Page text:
How to Read the Psalms (How To Read Series)
The Psalms possess an enduring fascination for us. For frankness, directness, intensity and intimacy, they are unrivalled in all of Scripture. Somehow the psalmists seem to have anticipated all our awe, desires and frustrations. No wonder Christians have used the...
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The Psalms possess an enduring fascination for us. For frankness, directness, intensity and intimacy, they are unrivalled in all of Scripture. Somehow the psalmists seem to have anticipated all our awe, desires and frustrations. No wonder Christians have used the Psalms in worship from the earliest times to the present.
Yet the Psalms cause us difficulties when we look at them closely. Their poetry is unfamiliar in form. Many images they use are foreign to us today. And the psalmists sometimes express thoughts that seem unworthy of Scripture.
Tremper Longman gives us the kind of help we need to overcome the distance between the psalmists' world and ours. He explains the various kinds of psalms, the way they were used in Hebrew worship and their relationship to the rest of the Old Testament. Then he looks at how Christians can appropriate their message and insights today. Turning to the art of Old Testament poetry, he explains the use of parallelism and imagery.
Step-by-step suggestions for interpreting the Psalms on our own are followed by exercises for further study and reflection. Also included is a helpful guide to commentaries on the Psalms.
Here is a book for all those who long to better understand these mirrors of the soul. 166 pages, from IVP.
Tremper Longman III describes different types of psalms, explains how they were used in Hebrew worship and shows how they relate to other Scripture.
Tremper Longman III (Ph.D., Yale University) is Robert H. Gundry Professor of Biblical Studies at Westmont College in Santa Barbara, California. He is also Visiting Professor of Old Testament at Mars Hill Graduate School, Westminster Theological Seminary and adjunct at Fuller Theological Seminary.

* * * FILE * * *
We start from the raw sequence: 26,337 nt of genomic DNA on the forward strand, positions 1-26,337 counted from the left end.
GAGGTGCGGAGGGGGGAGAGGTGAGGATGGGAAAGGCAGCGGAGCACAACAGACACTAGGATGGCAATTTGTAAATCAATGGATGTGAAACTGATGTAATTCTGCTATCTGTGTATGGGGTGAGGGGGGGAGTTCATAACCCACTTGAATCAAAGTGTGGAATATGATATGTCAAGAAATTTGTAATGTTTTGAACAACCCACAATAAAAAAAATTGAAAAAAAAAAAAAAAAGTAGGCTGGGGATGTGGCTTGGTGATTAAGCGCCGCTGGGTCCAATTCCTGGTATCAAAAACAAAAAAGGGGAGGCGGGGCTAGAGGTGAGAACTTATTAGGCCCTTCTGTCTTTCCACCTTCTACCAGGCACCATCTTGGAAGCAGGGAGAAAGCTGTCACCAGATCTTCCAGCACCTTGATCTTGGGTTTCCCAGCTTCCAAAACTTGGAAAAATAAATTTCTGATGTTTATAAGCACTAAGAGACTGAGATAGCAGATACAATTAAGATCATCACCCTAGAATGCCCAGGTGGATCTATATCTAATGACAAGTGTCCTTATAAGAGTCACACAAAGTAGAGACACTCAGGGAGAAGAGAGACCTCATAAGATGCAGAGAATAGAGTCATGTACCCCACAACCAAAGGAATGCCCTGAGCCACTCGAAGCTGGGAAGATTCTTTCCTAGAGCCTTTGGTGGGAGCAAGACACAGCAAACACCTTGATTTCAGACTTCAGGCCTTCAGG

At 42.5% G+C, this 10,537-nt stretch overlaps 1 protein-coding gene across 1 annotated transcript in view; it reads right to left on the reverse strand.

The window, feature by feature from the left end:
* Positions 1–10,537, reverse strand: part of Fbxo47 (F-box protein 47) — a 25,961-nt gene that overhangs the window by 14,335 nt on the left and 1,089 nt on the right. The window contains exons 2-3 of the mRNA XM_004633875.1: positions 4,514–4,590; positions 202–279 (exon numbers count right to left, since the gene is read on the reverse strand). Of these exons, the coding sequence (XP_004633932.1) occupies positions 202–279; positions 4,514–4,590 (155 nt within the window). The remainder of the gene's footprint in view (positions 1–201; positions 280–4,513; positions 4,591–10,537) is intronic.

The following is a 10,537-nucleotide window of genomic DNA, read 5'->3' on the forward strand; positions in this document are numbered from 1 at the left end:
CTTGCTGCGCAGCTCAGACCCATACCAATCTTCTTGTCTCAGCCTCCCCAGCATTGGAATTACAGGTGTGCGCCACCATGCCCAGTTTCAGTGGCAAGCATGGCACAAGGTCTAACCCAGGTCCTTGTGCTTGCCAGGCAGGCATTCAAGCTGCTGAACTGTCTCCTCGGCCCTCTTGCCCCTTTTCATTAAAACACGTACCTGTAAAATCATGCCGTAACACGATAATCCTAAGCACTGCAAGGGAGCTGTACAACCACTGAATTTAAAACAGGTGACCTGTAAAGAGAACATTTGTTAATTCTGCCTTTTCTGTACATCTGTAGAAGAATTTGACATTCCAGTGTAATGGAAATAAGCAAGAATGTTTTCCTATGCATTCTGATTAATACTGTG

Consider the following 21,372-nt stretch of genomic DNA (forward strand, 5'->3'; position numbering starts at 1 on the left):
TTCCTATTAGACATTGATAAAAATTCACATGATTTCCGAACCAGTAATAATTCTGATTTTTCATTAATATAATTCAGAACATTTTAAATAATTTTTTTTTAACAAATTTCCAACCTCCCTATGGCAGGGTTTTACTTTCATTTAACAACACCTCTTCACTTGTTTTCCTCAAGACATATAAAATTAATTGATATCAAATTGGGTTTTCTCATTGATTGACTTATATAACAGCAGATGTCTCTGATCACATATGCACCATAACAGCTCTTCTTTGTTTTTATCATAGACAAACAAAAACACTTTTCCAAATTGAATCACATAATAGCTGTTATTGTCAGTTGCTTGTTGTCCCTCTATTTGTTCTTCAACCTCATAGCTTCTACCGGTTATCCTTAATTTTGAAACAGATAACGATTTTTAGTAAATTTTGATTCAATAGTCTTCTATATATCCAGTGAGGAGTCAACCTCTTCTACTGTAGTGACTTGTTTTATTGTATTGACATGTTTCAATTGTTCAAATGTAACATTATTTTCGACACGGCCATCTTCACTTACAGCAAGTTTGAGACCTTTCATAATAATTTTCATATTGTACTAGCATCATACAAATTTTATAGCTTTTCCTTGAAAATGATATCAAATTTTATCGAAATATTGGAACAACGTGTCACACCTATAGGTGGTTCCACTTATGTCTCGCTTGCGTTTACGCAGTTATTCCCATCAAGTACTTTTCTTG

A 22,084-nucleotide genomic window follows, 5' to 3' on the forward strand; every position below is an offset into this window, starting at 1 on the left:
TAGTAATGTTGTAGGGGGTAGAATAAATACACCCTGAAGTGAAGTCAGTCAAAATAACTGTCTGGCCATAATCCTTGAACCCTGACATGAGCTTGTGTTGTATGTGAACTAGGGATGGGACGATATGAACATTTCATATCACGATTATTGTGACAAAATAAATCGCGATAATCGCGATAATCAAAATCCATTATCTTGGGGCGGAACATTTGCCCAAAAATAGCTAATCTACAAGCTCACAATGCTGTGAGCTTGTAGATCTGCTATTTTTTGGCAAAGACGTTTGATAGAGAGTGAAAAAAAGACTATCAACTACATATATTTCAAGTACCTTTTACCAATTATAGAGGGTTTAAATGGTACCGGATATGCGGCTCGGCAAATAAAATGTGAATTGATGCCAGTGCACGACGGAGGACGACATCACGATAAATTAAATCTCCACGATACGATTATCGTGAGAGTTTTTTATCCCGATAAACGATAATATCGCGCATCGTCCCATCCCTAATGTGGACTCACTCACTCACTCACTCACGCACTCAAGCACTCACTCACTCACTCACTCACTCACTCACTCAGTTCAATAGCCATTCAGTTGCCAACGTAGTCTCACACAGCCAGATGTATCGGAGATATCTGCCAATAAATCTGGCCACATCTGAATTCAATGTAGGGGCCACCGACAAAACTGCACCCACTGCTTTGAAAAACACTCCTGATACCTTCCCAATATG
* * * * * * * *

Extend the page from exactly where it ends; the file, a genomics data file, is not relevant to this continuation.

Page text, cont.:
He is the author of commentaries on The Book of Job and Proverbs (Baker Commentary on the Old Testament Wisdom and Psalms); Exodus (The Two Horizons Old Testament Commentary) and Jeremiah, Lamentations (New International Biblical Commentary), Daniel (New Internatuional Version Application Commentary), Ecclesiastes and Song of Songs (New International Commentary on the Old Testament/ Cornerstone Commentary).
Longman is the author of How to Read Genesis; How to Read the Psalms; How to Read Proverbs; How to Read Exodus and Literary Approaches to Biblical Interpretation, and co-editor of A Complete Literary Guide to the Bible and co-author with Dan Allender of Bold Love, Cry of the Soul, Intimate Allies; The Intimate Mystery and The Intimate Marriage Bible Studies.
Koorong -Editorial Review.
- Introduction: An Invitation To The Psalms
- <strong>part I: The Psalms Then And Now</strong>
- 1. The Genres Of The Psalms
- 2. The Origin, Development And Use Of The Psalms
- 3. The Psalms: The Heart Of The Old Testament
- 4. A Christian Reading Of The Psalms
- 5. The Psalms: Mirror Of The Soul
- <strong>part Ii: The Art Of The Psalms</strong>
- 6. Old Testament Poetry
- 7. Understanding Parallelism
- 8. Imagery In The Psalms
- <strong>part Iii: A Melody Of Psalms</strong>
- 9. Psalm 98: Let All The Earth Praise God, Our Warrior
- 10. Psalm 69: Lord, I Suffer For Your Sake
- 11. Psalm 30: Thank You, Lord, For Healing Me!
- Answers To The Exercises
- Guide To Commentaries